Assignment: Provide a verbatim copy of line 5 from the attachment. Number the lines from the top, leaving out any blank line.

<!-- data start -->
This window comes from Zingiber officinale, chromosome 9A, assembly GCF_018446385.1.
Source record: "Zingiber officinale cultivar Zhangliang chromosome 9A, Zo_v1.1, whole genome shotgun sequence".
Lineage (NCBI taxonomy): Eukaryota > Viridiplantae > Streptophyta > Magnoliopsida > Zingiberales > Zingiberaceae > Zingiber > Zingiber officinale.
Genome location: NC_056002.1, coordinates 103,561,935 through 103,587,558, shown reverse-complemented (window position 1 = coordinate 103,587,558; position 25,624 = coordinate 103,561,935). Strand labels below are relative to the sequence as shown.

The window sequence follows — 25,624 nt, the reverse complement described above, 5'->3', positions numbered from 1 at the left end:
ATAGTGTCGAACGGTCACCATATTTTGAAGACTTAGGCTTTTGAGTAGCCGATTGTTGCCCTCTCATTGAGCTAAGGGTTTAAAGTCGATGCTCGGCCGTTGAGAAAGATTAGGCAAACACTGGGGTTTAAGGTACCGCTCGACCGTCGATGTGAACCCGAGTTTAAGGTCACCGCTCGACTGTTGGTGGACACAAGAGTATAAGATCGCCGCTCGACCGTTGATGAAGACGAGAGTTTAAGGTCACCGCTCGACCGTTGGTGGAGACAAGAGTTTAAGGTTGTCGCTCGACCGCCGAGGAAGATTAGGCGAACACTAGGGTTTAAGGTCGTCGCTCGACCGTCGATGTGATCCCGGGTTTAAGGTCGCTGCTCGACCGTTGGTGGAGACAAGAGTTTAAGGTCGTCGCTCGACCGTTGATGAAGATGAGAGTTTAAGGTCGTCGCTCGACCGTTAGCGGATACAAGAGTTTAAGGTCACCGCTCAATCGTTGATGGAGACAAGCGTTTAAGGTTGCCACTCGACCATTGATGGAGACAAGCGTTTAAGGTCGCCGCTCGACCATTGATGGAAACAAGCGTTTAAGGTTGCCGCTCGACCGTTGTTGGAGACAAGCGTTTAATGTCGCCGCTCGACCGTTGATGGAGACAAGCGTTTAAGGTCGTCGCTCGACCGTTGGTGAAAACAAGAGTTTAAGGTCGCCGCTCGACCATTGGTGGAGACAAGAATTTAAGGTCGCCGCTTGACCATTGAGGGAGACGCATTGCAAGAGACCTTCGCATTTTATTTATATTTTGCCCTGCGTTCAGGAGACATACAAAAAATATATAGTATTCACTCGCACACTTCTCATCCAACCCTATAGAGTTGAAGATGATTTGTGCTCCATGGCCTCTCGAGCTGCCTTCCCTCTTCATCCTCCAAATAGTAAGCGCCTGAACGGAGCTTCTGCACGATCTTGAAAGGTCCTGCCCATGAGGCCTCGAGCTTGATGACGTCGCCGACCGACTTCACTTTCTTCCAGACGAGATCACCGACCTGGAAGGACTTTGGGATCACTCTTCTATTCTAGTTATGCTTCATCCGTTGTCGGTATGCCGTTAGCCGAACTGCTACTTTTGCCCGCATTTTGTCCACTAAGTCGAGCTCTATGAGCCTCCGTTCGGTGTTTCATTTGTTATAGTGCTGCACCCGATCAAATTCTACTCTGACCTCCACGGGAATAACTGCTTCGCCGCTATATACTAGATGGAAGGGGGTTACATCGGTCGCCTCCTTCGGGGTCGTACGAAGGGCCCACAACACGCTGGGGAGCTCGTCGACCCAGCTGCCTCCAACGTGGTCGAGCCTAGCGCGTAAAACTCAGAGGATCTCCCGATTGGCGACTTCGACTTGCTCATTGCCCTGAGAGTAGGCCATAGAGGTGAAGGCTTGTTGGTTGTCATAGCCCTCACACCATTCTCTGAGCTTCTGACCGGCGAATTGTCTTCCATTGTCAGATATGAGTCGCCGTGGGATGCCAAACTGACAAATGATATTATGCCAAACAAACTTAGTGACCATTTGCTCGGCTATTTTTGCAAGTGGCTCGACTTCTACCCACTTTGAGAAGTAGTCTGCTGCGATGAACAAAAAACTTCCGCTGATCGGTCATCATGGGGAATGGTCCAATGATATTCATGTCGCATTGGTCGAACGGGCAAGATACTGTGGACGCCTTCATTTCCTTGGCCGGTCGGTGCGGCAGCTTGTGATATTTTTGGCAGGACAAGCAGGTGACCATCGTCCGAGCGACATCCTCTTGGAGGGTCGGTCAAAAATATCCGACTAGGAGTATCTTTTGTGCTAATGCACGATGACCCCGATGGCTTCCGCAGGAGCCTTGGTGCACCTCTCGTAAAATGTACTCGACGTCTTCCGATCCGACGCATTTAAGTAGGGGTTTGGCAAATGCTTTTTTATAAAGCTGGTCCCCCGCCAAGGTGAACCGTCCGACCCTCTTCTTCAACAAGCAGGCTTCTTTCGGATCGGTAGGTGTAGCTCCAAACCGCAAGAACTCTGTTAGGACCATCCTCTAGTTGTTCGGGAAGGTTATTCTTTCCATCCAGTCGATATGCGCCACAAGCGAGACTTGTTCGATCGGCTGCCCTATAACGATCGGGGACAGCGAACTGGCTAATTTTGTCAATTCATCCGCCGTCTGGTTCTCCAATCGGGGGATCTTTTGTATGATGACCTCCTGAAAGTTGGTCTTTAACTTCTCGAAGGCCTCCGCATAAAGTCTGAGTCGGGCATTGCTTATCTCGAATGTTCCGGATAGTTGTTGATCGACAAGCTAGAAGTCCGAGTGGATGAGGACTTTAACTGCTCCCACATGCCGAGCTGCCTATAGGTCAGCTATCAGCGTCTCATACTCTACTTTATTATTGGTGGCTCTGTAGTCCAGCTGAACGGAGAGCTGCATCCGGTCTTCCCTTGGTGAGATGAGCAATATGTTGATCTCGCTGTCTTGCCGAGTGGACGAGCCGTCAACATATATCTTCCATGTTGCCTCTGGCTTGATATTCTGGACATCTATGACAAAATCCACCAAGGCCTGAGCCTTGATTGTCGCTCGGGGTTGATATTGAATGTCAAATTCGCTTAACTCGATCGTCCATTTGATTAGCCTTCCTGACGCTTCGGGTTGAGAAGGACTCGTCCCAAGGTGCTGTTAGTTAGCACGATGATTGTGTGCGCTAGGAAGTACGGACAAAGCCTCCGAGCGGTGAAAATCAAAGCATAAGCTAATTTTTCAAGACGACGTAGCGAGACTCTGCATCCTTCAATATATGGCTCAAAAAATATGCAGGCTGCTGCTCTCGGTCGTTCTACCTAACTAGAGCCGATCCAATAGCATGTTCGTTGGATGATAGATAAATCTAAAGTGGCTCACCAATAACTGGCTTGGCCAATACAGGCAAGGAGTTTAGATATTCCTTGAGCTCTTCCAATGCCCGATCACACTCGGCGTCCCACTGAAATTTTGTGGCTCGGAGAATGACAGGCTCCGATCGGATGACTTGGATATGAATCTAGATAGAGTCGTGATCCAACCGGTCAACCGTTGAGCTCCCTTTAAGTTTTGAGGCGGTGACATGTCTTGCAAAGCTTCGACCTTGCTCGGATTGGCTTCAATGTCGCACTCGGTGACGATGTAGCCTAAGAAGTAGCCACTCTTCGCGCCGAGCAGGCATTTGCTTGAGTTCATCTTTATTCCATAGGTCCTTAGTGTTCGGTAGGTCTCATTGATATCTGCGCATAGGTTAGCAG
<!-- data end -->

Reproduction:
The window sequence follows — 25,624 nt, the reverse complement described above, 5'->3', positions numbered from 1 at the left end: